Every two years, The Joint Center for Housing Studies of Harvard University publishes a report supported by the companies and organizations who participate on two of their committees; the Policy Advisory Board and the Remodeling Futures Steering Committee.
The most recent report, A New Decade of Growth for Remodeling provides some insights that can help building professionals as they continue to struggle with a sluggish housing market.
If you follow the industry to great lengths, as I do, these reports provide a great deal of factual information from an historical perspective but only a small amount of forecast data.
For example, it is a given that older metropolitan areas have older stock that need energy efficiency upgrades while growth areas in the South and West have newer inventory. The number of remodeling opportunities, therefore, will be more abundant in older parts of the country.
When reading this report the questions one should ask are: What’s new? What’s different? What do I need to know?
Here are a few highlights:
- Green projects will continue to provide important growth opportunities. The results of the National Green Remodeling survey indicate that important projects where homeowners specified green features increased by 25% over all projects. Tax incentives due to energy efficiency, under the Federal Stimulus, helped support that increase.
- The share of replacement product systems upgrades that support energy efficiency will continue to grow.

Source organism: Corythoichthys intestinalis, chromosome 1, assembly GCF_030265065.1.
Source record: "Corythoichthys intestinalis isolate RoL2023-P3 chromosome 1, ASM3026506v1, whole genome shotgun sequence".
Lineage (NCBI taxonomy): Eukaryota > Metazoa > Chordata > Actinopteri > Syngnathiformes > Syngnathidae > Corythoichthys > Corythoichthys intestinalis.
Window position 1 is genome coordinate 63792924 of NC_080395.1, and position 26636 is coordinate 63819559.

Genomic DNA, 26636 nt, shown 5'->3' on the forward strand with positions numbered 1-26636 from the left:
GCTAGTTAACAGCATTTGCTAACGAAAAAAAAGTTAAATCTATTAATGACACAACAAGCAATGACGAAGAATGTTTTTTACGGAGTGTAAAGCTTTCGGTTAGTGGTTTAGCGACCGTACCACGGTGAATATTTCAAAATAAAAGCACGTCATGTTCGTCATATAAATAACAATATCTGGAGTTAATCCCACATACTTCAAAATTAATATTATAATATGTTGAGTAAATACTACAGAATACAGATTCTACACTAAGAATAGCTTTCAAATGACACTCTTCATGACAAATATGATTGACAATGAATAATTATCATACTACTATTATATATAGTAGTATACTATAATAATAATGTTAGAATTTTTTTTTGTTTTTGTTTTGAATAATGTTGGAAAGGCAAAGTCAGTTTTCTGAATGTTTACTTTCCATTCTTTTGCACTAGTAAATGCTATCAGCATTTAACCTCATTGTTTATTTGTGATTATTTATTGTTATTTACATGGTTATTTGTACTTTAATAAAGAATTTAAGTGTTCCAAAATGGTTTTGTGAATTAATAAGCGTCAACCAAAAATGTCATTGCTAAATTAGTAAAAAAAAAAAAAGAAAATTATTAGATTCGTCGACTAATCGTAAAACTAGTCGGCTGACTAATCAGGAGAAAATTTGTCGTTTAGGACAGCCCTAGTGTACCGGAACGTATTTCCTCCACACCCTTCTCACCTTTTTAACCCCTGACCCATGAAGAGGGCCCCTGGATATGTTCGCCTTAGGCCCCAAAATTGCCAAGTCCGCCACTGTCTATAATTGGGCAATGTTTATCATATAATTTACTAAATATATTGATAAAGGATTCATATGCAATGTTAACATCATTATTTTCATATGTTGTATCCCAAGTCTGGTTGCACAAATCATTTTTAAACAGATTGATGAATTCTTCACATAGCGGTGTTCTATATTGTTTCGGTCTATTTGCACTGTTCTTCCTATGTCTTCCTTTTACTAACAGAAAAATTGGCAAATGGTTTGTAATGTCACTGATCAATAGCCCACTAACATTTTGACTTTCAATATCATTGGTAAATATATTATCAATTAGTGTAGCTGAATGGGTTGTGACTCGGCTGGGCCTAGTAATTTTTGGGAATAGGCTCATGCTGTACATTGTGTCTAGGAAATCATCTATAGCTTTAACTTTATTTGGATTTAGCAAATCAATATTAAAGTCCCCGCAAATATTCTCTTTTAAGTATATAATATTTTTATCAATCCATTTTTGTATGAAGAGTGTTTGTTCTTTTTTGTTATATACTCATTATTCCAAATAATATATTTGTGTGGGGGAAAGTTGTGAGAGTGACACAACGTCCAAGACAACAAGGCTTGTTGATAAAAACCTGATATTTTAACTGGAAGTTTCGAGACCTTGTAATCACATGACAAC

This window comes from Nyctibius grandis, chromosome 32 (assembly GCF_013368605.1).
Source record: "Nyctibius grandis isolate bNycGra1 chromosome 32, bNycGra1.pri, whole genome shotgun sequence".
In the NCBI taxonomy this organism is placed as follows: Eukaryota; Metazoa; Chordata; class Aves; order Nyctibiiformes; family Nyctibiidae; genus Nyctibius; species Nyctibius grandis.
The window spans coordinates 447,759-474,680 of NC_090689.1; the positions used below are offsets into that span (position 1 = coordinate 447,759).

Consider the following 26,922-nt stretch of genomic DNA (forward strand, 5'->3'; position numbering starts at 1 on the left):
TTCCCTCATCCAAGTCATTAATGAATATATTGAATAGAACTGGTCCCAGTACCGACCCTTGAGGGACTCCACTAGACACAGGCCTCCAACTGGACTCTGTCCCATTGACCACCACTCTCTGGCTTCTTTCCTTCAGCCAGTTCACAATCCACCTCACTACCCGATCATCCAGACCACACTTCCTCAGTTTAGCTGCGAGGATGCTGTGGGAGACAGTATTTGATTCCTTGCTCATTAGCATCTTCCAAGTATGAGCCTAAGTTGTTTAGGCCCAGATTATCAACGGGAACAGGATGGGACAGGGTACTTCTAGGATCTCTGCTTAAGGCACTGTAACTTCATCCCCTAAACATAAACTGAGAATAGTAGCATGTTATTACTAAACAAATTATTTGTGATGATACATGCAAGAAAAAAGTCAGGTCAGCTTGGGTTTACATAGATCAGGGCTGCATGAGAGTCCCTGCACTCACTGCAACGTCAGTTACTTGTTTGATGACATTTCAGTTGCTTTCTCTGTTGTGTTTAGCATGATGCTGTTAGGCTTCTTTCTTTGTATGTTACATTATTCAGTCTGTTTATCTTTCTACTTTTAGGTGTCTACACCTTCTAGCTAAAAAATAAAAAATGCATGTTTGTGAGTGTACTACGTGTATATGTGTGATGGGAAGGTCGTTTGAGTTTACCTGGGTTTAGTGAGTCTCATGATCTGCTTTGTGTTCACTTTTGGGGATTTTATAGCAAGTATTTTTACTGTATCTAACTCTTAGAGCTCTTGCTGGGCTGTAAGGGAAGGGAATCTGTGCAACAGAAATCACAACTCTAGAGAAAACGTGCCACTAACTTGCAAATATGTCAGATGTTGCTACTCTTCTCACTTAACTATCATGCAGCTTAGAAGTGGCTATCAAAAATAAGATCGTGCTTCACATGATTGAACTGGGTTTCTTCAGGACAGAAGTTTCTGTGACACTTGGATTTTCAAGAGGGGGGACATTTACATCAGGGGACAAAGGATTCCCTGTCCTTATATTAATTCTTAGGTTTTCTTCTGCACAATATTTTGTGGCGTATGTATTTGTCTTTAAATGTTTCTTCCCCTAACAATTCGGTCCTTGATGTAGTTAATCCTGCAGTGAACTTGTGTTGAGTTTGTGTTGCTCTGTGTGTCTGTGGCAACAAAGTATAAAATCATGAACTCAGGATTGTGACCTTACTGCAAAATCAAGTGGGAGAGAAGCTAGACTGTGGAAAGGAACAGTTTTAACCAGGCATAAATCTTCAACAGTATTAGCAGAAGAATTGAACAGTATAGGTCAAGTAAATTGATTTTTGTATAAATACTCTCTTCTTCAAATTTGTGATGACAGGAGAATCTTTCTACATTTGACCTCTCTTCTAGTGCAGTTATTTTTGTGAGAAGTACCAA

- Energy efficiency upgrades for new and existing homes offers a huge potential for remodelers.
- With the economic downturn, immigration has slowed but as the economy recovers, new immigrants will contribute greatly to the remodeling industry over the next decade.
- Homeowners will continue to invest in small upgrades that provide a quicker payback or have incentives attached to them. With the reduction in the 2011 Economic Stimulus to $500 the projects could remain very small in scope.
From 2000-2005 there was a 7.3 percent growth rate for homeowner improvement spending, followed by a five year trend showing a -1.4 percent in spending. The report anticipates a 3.5 percent annual growth rate in home improvement spending which puts the 2010-2015 period in the middle of the two previous five year periods.
Also, in the next five years the number of households moving into 55 – 64 and 65+ age ranges will be preparing for retirement. If they plan to age in place they will, most likely, need to make renovations to their home to improve the energy efficiency and lower the maintenance needs of the structure such as increased insulation or low maintenance exterior cladding. This will be another opportunity for remodelers.
From 2002 – 2007 there was a 23% increase in specialty contractors and self-employed remodelers but since then, remodelers have struggled due to declines in homeowner spending and the increased competition from builders-turned-remodelers.
What we don’t know, because the data isn’t collected annually, is how many have survived the economic downturn. Clearly those who diversified their services or moved into niche markets, such as energy efficiency upgrades, most likely, have survived.
Rosemary Hayn is Manager, Market Research and Planning for CertainTeed Corporation